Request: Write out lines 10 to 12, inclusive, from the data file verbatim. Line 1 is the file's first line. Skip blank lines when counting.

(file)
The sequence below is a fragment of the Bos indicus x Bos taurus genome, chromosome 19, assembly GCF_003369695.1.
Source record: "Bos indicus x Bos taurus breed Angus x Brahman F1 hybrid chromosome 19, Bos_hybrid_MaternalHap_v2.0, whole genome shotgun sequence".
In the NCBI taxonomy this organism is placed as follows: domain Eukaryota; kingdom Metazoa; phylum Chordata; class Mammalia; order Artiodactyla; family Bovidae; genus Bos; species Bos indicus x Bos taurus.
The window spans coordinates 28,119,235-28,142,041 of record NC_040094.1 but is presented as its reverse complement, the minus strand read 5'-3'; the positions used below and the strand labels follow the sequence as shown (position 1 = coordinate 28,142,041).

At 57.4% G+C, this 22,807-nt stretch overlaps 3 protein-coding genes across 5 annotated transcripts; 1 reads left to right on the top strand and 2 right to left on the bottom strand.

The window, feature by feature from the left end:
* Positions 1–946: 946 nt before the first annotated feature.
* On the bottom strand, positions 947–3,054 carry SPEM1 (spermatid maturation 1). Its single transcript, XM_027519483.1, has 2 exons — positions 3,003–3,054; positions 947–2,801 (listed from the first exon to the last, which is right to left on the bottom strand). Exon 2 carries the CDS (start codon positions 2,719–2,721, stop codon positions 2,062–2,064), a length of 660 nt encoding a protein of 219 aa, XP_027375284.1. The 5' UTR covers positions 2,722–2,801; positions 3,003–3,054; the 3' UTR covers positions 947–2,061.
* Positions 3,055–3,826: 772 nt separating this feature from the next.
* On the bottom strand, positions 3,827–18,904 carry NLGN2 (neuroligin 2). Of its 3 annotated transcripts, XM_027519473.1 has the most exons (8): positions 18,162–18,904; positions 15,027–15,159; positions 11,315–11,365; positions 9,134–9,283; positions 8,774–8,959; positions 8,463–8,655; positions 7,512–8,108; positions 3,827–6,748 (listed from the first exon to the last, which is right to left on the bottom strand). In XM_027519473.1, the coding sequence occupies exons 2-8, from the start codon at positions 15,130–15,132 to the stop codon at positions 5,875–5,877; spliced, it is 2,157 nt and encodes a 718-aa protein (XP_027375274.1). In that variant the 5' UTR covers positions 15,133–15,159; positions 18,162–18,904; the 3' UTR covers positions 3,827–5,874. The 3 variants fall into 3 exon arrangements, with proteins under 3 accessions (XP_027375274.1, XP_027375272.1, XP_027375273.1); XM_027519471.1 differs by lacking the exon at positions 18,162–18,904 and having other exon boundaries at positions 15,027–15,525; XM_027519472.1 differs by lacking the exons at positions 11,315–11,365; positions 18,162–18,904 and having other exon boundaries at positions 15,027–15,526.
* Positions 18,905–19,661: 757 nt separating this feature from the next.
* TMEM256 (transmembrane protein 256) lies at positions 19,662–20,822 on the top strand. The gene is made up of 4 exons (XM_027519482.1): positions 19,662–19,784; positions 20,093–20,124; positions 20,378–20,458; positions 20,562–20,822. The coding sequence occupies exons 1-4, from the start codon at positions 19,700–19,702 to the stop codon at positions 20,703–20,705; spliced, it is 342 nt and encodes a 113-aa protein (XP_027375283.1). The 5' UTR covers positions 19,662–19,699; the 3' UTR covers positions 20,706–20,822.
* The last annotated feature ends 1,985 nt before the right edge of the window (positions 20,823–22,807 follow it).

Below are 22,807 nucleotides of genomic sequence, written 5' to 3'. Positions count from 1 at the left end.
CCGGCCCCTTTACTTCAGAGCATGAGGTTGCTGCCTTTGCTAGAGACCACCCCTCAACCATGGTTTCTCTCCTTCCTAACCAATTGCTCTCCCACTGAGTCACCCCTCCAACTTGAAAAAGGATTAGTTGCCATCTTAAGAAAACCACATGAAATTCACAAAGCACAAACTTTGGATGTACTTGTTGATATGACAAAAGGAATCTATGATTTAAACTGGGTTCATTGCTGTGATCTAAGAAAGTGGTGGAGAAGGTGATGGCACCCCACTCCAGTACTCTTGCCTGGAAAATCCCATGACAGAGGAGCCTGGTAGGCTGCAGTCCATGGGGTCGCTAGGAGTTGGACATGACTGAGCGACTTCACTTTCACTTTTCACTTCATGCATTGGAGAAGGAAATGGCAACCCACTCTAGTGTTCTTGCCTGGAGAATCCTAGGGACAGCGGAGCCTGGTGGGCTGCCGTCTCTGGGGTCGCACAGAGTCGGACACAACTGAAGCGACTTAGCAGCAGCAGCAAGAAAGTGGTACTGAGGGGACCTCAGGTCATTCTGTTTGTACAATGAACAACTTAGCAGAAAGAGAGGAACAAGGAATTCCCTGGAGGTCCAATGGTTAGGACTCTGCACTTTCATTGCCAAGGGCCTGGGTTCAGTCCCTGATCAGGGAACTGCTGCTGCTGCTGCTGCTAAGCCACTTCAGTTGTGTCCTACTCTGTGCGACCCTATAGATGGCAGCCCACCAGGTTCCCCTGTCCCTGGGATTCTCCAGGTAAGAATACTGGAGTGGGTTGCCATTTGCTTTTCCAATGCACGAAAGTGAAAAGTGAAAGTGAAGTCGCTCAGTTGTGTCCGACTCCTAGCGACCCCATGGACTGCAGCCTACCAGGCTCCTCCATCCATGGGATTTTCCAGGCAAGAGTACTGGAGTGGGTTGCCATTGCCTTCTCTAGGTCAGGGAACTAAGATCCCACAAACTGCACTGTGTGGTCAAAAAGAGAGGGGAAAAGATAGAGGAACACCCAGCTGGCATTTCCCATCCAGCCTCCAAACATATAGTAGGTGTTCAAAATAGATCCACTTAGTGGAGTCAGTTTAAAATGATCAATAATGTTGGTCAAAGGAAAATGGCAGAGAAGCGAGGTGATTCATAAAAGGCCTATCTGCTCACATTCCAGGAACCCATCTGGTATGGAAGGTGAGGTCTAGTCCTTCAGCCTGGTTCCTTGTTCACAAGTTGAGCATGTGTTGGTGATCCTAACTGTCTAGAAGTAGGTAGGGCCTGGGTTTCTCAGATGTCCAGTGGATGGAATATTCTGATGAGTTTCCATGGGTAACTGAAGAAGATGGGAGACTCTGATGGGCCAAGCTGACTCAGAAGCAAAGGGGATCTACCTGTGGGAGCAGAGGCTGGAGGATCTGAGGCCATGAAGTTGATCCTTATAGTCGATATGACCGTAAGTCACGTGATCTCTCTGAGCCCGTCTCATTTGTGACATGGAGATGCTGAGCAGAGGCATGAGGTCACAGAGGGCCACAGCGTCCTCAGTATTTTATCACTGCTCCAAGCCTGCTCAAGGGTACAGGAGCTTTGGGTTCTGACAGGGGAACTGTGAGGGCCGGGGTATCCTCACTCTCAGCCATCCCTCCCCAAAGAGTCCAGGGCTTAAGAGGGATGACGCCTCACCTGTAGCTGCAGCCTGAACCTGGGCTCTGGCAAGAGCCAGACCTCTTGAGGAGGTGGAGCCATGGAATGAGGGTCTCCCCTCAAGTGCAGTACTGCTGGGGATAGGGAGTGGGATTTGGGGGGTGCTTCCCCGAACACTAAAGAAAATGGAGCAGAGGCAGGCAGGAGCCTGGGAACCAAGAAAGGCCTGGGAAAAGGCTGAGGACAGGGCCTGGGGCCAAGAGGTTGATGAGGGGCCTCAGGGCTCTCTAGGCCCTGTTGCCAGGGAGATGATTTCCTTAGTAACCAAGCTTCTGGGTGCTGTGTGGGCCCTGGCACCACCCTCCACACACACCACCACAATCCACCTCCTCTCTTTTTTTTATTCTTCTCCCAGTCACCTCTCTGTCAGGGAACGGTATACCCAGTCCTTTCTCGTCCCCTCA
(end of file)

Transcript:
* On the bottom strand, positions 3,827–18,904 carry NLGN2 (neuroligin 2). Of its 3 annotated transcripts, XM_027519473.1 has the most exons (8): positions 18,162–18,904; positions 15,027–15,159; positions 11,315–11,365; positions 9,134–9,283; positions 8,774–8,959; positions 8,463–8,655; positions 7,512–8,108; positions 3,827–6,748 (listed from the first exon to the last, which is right to left on the bottom strand). In XM_027519473.1, the coding sequence occupies exons 2-8, from the start codon at positions 15,130–15,132 to the stop codon at positions 5,875–5,877; spliced, it is 2,157 nt and encodes a 718-aa protein (XP_027375274.1). In that variant the 5' UTR covers positions 15,133–15,159; positions 18,162–18,904; the 3' UTR covers positions 3,827–5,874. The 3 variants fall into 3 exon arrangements, with proteins under 3 accessions (XP_027375274.1, XP_027375272.1, XP_027375273.1); XM_027519471.1 differs by lacking the exon at positions 18,162–18,904 and having other exon boundaries at positions 15,027–15,525; XM_027519472.1 differs by lacking the exons at positions 11,315–11,365; positions 18,162–18,904 and having other exon boundaries at positions 15,027–15,526.
* Positions 18,905–19,661: 757 nt separating this feature from the next.
* TMEM256 (transmembrane protein 256) lies at positions 19,662–20,822 on the top strand. The gene is made up of 4 exons (XM_027519482.1): positions 19,662–19,784; positions 20,093–20,124; positions 20,378–20,458; positions 20,562–20,822. The coding sequence occupies exons 1-4, from the start codon at positions 19,700–19,702 to the stop codon at positions 20,703–20,705; spliced, it is 342 nt and encodes a 113-aa protein (XP_027375283.1). The 5' UTR covers positions 19,662–19,699; the 3' UTR covers positions 20,706–20,822.